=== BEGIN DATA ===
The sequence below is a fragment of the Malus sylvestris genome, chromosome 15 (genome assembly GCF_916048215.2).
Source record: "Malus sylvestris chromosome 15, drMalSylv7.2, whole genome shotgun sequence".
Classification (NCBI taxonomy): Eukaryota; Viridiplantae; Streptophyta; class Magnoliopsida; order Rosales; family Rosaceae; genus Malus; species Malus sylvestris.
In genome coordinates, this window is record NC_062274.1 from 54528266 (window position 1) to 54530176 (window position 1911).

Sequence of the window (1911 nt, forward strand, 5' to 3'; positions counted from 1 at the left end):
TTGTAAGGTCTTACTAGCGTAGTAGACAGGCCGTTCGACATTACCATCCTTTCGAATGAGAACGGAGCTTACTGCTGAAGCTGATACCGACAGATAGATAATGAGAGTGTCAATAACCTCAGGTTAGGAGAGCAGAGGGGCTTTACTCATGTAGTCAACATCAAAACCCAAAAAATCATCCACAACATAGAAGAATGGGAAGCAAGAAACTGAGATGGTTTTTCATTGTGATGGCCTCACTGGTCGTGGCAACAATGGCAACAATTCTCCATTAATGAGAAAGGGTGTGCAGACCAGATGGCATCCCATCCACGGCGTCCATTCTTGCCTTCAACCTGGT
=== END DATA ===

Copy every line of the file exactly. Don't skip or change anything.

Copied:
The sequence below is a fragment of the Malus sylvestris genome, chromosome 15 (genome assembly GCF_916048215.2).
Source record: "Malus sylvestris chromosome 15, drMalSylv7.2, whole genome shotgun sequence".
Classification (NCBI taxonomy): Eukaryota; Viridiplantae; Streptophyta; class Magnoliopsida; order Rosales; family Rosaceae; genus Malus; species Malus sylvestris.
In genome coordinates, this window is record NC_062274.1 from 54528266 (window position 1) to 54530176 (window position 1911).

Sequence of the window (1911 nt, forward strand, 5' to 3'; positions counted from 1 at the left end):
TTGTAAGGTCTTACTAGCGTAGTAGACAGGCCGTTCGACATTACCATCCTTTCGAATGAGAACGGAGCTTACTGCTGAAGCTGATACCGACAGATAGATAATGAGAGTGTCAATAACCTCAGGTTAGGAGAGCAGAGGGGCTTTACTCATGTAGTCAACATCAAAACCCAAAAAATCATCCACAACATAGAAGAATGGGAAGCAAGAAACTGAGATGGTTTTTCATTGTGATGGCCTCACTGGTCGTGGCAACAATGGCAACAATTCTCCATTAATGAGAAAGGGTGTGCAGACCAGATGGCATCCCATCCACGGCGTCCATTCTTGCCTTCAACCTGGT